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Re: [Vrs-development] VRS development language

From: Eric Altendorf
Subject: Re: [Vrs-development] VRS development language
Date: Sat, 27 Apr 2002 13:43:40 -0700

These are also good points.  However, I was not actually talking about safety 
in terms of isolation of processes from the rest of the system.  That 
isolation may or may not exist depending on the VM, the underlying operating 
system, etc.

I was talking about the safety of the language in terms of the language's 
restrictions to keep you from shooting yourself in the foot.  This includes 
type safety, memory allocation safety, pointer safety, etc.  For example, in 
Java, there are no pointers so you cannot access or modify arbitrary areas of 
memory.  You don't have to explicitly free memory, so memory leaks are rare.  
Buffer overrun bugs are virtually nonexistant.  The main point is that using 
a safe language like Java or C# leads to much fewer bugs, and faster and 
easier development.  This is the point I wanted to make.

However, I'm glad you brought up the issue of safety in terms of security.  
Most security problems are due to bugs in the software, and the fewer bugs 
the software has, the more secure it will likely be.  In particular, buffer 
overrun bugs, one of the most common security flaws, generally just can't 
happen in Java or C#.

I recently looked at the security book that has been assigned to virtually 
everyone at Microsoft in their recent 2-month frantic security push (I assume 
you've heard about that).  That book extols C# for making obsolete many of 
the kinds of bugs that resulted in security flaws in the past....

Interestingly, one of the big differences between C# and Java is that Java 
completely eliminates pointers.  In C#, you can still declare blocks of 
"unsafe code" which use pointers.  If you never declare such blocks, you're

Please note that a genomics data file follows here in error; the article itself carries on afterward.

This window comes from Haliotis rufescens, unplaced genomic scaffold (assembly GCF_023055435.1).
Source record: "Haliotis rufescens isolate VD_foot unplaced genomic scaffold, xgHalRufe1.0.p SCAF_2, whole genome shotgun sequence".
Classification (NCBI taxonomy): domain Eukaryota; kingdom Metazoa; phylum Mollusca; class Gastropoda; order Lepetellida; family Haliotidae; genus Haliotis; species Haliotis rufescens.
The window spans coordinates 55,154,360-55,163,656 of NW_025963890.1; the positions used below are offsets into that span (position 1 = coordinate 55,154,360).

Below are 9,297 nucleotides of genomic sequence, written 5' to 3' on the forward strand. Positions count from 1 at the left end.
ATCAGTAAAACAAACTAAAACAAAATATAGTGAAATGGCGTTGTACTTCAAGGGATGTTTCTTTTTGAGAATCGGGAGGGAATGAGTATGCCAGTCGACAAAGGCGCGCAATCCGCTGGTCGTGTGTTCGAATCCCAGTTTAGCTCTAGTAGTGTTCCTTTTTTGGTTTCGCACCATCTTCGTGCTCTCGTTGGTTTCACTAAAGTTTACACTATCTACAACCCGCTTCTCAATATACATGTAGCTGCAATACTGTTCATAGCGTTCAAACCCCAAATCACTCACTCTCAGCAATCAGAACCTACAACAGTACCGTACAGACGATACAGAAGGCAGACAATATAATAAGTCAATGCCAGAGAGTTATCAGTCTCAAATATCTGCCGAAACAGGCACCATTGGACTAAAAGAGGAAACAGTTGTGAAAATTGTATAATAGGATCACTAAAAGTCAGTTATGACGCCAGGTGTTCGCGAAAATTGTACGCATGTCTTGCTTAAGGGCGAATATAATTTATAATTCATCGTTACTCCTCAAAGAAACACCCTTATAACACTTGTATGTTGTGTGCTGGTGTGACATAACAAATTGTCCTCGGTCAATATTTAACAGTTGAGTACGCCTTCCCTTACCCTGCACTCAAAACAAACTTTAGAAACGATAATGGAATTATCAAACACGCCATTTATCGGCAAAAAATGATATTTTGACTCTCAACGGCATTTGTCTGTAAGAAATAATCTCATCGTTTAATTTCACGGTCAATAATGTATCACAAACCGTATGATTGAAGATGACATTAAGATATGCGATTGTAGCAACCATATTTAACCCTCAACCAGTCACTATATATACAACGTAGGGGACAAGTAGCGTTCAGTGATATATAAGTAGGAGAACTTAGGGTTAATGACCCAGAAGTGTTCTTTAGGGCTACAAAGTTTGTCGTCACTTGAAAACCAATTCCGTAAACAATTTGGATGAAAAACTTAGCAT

safe, but the option is always there.  This may be a good or bad thing 
depending on the kind of software you're writing.

On Saturday 27 April 2002 06:04, Bill Lance wrote:
> Hi Eric,
> You raise some interesting points.  As the existing
> docs emphasize, security and privacy are prime
> objectives with the VRS design.  And, as you observe,
> the implementation language has an impact on this.
> I am not a language expert, so if anything that I say
> here is wronge, please tell me so.  Java and C# are
> considered to be 'safe' mostly because they are
> executed in a VM rather than on the iron (or silicon
> as the case may be).  They are considered safe since
> they do not have direct access to the host comupters
> resouces, or to other processes running on that host.
> However, that security is only as good as the security
> of the VM itself.  If that comes from a third party,
> then we have a basic security breach.  Which leads to
> principle one:
> The VRS must be self contained.
> The purpose of a VM language is a good one, however,
> to create a operational sandbox.  We intend to do
> this, but with a different approach.  The idea is to
> run the entire VRS code system in it's own root
> system, using mkroot or userlinux.  In effect, the
> sandbox is extablished by host system configuration
> methods rather than with an interpretor layer.
> Now within that system level sandbox, there no doubt
> will be a variety of implementation languages, since
> most of the Service Manager module will be existing
> programs, such as apache, Pnet, and whatever else is
> needed to support net services.
> The parts that we are creating for cluster management,
> the body of the LDS, could be in any language, or mix
> of languages, as long as they ended up in complatable
> binary. One possible variation here would be to use
> the PNet VM that's already loaded with the VRS system
> to execute some of  the LDS functions in addition to
> netservice functions.  One part already established is
> the middleware infrastructure of Goldwater that Chris
> Smith is working on.  Chris is working in C.

"First they ignore you.  Then they laugh at you.
 Then they fight you.  And then you win."             -Gandhi

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